What is it with the word ‘Wanderlust’ lately? Polly Scattergood’s got it, Wild Beasts too, and now pop force Sophie Ellis-Bextor has caught the fever. Indeed, she’s wandered quite some distance from her dance-speckled past. At the beginning of the process, Ellis-Bextor was quite candid about a change of direction (an idea made quite real, likely in no small thanks to Ed Harcourt, who produced it). If you’re looking for another “Murder On The Dancefloor”, then you’re about a decade late. A lot of seismic, cataclysmic evolutions have taken place, and the Ellis-Bextor of then has morphed. It’s exactly like Jekyll and Hyde. If Jekyll’s a bit sassy and Hyde’s kind of a dreamer, that is.
Lead single “Young Blood” dropped almost a year ago, back in April 2013, as a free download. It’s a bucolic snapshot of rural English countryside; very Austen-esque, very placid. If you could bottle Sunday morning in the Cotswolds, then this is surely what you’d have. Much of the instrumentation is tinkled ivories and sweeping flourishes of cinematic strings. That’s true for the entire record, really. “When The Storm Has Blown Over” feels like something Leonard Cohen may have once written – The fizzy fretwork shares a timbre with Jeff Buckley’s version of “Hallelujah”. “Runaway Daydreamer” soars above the clouds, enormous swelling rom-com tides softly crumbling underfoot. It’s pretty Disneyfied, and if you’ve already had a lot of saccharin today, you might OD on the sugar, but in small doses it’s perfectly uplifting.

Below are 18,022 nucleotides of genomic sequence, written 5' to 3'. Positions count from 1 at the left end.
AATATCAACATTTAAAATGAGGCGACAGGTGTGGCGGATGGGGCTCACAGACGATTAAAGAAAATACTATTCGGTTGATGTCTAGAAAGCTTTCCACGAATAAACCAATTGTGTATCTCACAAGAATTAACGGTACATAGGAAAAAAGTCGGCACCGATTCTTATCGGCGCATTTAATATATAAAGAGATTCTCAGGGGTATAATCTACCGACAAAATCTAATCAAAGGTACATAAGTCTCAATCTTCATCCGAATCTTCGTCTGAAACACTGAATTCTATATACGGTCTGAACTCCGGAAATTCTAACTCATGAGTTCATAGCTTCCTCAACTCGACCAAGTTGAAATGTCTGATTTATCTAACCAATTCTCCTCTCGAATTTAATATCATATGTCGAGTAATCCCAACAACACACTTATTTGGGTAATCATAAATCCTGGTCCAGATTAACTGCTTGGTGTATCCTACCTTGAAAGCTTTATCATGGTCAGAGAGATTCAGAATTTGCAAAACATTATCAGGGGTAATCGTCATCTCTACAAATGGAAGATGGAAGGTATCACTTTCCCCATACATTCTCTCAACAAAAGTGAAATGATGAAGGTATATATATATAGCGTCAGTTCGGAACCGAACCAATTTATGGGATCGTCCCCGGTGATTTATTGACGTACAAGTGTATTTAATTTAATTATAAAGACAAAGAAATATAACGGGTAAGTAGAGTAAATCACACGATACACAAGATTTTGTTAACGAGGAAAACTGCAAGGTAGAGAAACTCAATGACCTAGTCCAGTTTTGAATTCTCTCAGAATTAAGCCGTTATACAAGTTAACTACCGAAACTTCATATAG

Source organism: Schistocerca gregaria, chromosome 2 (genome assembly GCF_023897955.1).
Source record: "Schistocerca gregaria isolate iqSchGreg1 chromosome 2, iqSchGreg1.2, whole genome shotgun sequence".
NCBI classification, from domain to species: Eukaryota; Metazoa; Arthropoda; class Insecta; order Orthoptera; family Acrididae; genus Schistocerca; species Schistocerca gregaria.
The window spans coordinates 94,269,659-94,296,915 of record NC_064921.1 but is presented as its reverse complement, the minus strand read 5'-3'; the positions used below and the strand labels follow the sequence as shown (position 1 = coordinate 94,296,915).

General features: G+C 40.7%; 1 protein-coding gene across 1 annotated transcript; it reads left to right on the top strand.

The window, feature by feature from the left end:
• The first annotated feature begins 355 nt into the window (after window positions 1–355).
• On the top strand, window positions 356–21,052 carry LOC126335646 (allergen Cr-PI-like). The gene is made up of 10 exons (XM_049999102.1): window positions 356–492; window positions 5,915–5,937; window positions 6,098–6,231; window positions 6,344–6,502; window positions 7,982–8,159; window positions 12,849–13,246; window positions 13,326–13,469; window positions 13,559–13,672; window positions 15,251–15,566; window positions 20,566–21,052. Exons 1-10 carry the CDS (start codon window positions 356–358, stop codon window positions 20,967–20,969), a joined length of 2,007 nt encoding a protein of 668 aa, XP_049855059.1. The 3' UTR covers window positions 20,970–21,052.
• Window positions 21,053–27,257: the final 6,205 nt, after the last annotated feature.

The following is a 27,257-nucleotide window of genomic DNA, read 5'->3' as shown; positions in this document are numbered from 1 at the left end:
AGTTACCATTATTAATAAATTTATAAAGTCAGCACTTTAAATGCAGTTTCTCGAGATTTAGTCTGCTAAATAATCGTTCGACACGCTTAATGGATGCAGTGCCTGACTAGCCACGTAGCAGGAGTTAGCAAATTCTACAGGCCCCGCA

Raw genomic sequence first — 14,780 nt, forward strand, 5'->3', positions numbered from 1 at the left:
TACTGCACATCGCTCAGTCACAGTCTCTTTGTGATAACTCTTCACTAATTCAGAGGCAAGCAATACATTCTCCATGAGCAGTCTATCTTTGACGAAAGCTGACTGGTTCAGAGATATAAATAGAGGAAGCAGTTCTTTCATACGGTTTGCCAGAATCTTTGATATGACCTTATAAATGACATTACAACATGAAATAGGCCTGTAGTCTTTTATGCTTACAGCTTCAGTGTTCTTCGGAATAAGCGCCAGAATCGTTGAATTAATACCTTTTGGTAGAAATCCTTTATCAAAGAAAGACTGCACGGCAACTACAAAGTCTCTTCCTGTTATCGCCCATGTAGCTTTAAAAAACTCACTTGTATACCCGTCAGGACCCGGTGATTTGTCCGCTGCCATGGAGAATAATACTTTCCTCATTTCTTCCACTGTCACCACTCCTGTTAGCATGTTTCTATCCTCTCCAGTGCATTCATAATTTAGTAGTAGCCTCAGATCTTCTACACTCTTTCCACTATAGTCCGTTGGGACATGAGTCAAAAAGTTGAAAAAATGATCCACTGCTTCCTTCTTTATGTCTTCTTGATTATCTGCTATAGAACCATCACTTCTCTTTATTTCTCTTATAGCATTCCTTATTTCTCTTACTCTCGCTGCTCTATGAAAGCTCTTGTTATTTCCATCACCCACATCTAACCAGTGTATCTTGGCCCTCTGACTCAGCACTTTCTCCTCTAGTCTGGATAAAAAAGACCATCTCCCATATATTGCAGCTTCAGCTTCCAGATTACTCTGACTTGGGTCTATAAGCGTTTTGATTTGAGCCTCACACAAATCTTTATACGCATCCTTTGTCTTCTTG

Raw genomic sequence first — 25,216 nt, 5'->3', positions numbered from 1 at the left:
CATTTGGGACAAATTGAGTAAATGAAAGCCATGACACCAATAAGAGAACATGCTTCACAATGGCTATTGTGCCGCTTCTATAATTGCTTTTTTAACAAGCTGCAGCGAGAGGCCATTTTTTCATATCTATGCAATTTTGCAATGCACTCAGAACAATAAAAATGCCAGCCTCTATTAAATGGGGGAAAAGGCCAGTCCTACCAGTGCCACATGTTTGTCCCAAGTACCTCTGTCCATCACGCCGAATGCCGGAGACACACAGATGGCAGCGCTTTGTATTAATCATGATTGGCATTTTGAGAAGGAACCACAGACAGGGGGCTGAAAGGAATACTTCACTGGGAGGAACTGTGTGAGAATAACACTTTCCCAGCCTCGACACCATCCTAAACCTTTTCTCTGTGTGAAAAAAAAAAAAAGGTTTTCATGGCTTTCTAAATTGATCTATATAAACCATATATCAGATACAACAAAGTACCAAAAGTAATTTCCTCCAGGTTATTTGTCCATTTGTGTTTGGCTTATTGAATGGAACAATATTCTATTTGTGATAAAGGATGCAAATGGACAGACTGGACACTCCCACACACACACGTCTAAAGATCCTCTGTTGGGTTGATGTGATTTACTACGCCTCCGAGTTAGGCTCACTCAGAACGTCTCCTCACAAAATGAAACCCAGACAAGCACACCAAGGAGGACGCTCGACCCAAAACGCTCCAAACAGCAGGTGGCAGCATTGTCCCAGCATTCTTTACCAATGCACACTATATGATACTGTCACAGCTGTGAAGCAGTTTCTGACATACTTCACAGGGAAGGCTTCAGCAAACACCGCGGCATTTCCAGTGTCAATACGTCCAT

In reality this record sounds not unlike the OST for a grandiose flick on par with Moulin Rouge. It’s gaudy, embellished with crushed velvet and burnished brass, but effortlessly romantic, in all senses of the word. It sways and blushes and puff its chest; there’s a lot of strength, and multiple morals to be taken away. Yes, it’s got a campy drama queen vibe, but that hasn’t stopped us from loving Florence + The Machine or Hurts now, has it? It’s a dark, fantastical mammoth, lit by oil lanterns and set a century past, and although we sadly don’t have the surrounding narrative, there’s a very specific tone here. Some tracks escape that overarching tableaux, typically the calmer ones, but they provide a nice contrast.
There are some waypoints that genuinely infer Ellis-Bextor’s wanderlust. Opener “Birth Of An Empire”, replete with exotic Eastern strings and power-pop rock belting ignites notions of an Arabian bazaar or the back alleys of Moscow (though it’s actually about motherhood); it’s atmospheric, even if the backing vocals resemble Jem’s “They” at times. It’s even vaguely gothy – not seriously dour, but a theatrical, swooning elegance like Evanescence. “13 Little Dolls” is stocked full with rambunctious cajones; presumably referencing Matryoshka, Ellis-Bextor whooshes through electroclash bombast and tribal garage rhythms. It’s loud, it’s fast, it’s sort of inane (she sure can count to thirteen a lot), but it’s got 10CCs of adrenaline and more spirited strutting than a rooster impersonating Elvis.
Through all its globe-trotting nuances and outlandish statements of grandeur, it’s a striking pop record. There isn’t any of the instant-gratification number one bait, but rather an anthology of subtler tunes – showcasing first and foremost the reason we fell in love with Ellis-Bextor all those years ago: her voice. Even at it’s most off-the-wall, you can still feel like you’re swept up in her pop world; you’ll be eager to jetset off on the next adventure, arm-in-arm with the storyteller herself.